Top 3 Tips for Finding Key Decision Makers

Top 3 Tips for Finding Key Decision Makers

We get asked by our users every day how we find the right contacts to put in Winmo. The truth is, we’re lucky: we have an in-house research team that scours the internet and calls to confirm contact information for each company every 120 days. With that, though, comes an intimate understanding of one of the most frustrating aspects of prospecting, finding the right person to get in touch with. We know that no one wants to waste their time giving the perfect pitch to someone who doesn’t have any buying power.

Once you’ve perfected your pitch and determined which companies are within your target, the next step is to identify the best point of contact. In most instances, the buying process involves talking to multiple people on the team. It’s important to understand the role of people you’re speaking with and make sure to hit all the key decision makers within the company.

Here are the top 3 tips for finding key decision makers directly from a Winmo researcher.

Tip 1: Understand How Company Size Is At Play

The size of the company can determine the types of titles to approach. If you’re unsure of the size of a company, LinkedIn is a great resource. The “About” section of the company page typically includes information about the company size. Knowing the size of the company is important because it affects how many people might be involved in the decision-making process as well as the types of titles to contact.

For example, a business with an employee size of 10 or less has fewer gatekeepers. That means that the best person to contact is often the CEO or another member of the C-Suite. In this case, the C-level executive may be the only person involved in the decision-making process so it’s important to tailor the pitch to the top executive.

For larger businesses, the best contact might be slightly lower on the totem pole. A Vice President would likely be a better point-of-contact than a C-level executive for a company that falls within the 10 – 50 employee range. The Vice President of Business Development and/or the VP, Marketing is often the decision maker for a sales pitch.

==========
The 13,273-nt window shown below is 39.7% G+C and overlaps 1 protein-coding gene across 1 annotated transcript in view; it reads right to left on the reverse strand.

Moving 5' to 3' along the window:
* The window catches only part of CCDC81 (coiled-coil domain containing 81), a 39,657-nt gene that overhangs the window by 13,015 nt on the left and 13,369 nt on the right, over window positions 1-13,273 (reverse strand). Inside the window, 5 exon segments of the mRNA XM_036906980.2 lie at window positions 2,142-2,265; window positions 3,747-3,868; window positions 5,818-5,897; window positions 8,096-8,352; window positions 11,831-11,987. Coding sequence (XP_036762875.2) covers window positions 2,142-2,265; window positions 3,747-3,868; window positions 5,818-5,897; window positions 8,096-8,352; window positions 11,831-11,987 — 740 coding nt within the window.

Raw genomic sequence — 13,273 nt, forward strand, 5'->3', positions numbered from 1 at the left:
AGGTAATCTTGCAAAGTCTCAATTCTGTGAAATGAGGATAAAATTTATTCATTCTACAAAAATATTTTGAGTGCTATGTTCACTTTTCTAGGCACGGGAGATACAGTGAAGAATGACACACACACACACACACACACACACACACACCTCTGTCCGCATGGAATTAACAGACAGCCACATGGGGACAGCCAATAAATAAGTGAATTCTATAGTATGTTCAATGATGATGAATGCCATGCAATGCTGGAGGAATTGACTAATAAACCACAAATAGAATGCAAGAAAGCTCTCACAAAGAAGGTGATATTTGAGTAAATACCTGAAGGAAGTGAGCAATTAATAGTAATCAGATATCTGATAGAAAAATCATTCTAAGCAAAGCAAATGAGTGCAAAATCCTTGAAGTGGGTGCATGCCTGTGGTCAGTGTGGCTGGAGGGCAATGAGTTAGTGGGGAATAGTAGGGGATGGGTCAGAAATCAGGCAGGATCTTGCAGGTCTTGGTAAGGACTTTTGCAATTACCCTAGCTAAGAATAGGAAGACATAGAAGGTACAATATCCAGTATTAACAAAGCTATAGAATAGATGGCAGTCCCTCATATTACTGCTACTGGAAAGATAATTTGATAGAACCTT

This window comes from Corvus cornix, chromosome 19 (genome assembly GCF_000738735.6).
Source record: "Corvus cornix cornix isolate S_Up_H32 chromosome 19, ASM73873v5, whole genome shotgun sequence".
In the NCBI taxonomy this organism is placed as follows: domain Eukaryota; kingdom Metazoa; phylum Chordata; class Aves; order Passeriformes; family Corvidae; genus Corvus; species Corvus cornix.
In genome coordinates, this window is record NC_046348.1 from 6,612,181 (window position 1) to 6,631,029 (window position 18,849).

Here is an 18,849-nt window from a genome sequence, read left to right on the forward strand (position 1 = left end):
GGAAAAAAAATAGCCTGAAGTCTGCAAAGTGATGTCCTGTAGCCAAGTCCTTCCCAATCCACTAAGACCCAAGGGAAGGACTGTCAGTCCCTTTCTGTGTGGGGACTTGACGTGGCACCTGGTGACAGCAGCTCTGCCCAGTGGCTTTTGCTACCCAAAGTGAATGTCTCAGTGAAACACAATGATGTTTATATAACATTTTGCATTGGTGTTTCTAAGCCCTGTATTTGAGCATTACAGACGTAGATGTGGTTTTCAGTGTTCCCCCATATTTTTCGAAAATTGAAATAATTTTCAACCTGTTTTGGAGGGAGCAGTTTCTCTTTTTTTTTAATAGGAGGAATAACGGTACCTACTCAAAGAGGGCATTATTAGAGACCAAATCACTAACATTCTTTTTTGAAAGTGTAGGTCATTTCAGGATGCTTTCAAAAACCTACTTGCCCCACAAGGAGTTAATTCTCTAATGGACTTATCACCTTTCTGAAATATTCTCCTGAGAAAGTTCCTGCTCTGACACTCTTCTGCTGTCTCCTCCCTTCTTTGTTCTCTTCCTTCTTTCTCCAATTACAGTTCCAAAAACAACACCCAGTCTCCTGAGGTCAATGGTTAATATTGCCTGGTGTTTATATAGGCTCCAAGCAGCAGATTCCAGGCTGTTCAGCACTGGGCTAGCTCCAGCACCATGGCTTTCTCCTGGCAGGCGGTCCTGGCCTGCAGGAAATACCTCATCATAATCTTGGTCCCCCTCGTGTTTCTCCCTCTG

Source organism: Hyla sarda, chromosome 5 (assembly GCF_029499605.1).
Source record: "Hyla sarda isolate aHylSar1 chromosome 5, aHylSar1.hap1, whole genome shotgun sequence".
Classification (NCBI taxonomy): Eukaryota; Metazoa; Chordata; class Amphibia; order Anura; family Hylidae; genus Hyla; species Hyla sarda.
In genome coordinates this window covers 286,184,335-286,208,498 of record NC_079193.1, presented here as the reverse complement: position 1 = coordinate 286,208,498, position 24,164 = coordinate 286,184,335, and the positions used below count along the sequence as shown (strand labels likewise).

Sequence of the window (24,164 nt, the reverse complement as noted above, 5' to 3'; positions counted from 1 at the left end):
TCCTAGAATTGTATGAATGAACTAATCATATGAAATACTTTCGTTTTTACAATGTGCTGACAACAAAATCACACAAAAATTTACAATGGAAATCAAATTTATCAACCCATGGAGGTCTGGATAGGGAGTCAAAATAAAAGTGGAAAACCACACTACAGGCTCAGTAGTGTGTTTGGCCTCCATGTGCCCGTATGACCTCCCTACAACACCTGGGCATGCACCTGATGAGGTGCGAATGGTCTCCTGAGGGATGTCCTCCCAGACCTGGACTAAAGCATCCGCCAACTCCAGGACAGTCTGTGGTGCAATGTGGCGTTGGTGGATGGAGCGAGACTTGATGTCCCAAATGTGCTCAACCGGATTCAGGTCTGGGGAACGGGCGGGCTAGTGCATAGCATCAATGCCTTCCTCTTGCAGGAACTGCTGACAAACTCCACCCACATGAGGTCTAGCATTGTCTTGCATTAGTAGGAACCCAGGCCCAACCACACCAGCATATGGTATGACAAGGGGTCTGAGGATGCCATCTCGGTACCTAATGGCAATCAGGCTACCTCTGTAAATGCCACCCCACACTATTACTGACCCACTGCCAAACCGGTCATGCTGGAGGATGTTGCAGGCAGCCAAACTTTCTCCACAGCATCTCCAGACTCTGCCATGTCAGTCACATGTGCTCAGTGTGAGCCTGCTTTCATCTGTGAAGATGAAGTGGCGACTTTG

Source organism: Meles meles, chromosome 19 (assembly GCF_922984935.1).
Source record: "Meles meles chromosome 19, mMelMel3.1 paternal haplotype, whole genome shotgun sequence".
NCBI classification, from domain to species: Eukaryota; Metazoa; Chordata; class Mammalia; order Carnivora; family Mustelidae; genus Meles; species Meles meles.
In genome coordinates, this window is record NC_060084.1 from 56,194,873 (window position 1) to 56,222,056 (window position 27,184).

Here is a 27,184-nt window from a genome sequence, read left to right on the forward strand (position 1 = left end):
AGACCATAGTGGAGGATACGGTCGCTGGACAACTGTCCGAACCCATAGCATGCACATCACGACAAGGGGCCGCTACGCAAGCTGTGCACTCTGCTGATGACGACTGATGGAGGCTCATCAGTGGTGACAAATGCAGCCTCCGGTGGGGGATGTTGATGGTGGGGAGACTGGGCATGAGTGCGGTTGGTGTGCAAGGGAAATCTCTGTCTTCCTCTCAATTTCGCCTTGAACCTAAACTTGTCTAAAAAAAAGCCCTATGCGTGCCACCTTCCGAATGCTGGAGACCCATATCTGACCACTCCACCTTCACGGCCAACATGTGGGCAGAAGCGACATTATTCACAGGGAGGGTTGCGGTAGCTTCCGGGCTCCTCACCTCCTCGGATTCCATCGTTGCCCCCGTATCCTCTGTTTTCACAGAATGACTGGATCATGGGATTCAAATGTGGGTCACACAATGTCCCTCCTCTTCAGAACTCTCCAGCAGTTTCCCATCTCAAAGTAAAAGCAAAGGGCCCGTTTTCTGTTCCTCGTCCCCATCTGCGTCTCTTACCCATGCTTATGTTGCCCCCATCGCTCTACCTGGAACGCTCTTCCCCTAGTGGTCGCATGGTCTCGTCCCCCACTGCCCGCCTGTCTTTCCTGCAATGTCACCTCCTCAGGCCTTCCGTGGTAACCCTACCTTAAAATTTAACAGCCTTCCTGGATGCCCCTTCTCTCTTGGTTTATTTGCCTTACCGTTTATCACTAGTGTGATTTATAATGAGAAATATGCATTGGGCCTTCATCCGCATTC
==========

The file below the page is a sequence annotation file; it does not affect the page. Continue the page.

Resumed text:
Pitching can get tricky when reaching out to companies with more than 50 employees. A company of this size often requires speaking to more than one person before completing a sale. You’re going to want to look for a more specialized position or even a location-based title if the company has more than 500 employees. This is where knowing the different types of key decision makers comes into play.

Check out this testimonial see how one of our clients uses Winmo to connect with a range of decision-makers to build consensus and get the sale.

Tip 2: Utilize Influencers

One of the biggest mistakes that salespeople make is only reaching out to top-level executives. Although Vice Presidents and C-Suite executives often have the final say for most decisions, they are also the ones whose inboxes are the most inundated. All too frequently, great pitches get left unread or pushed aside by busy executives. Chances are, starting with a lower level executive such as a director or manager would yield better results.

The influencer is the person who may not make the final decision but has a vested interest in finding the right product to solve their business problem. Often, this person is at the managerial or director level. The influencer is an important person to impress because they could greatly benefit from finding the right tool or service to take their work to the next level. Once the influencer is interested in the product/service being offered they can do more research make sure it’s a good fit for the company. This might include a trial or demo. After that, the influencer can draft a proposal to their boss who is likely a VP level decision maker.

Tip 3: Find the Fresh Contact

If all else fails, reach out to someone who is new to their position. Many may think a longer-tenured employee is a better point-of-contact, but it’s likely their contact information has been floating around for quite some time. There’s a good chance that their inbox is already flooded with proposals. A new employee is less likely to have a full inbox because their contact information hasn’t had a chance to spread. They’re also more likely to be open to fresh ideas and new processes. A great way to find new people who are new to their role is on Winmo. The homepage is updated daily with recently added contacts.

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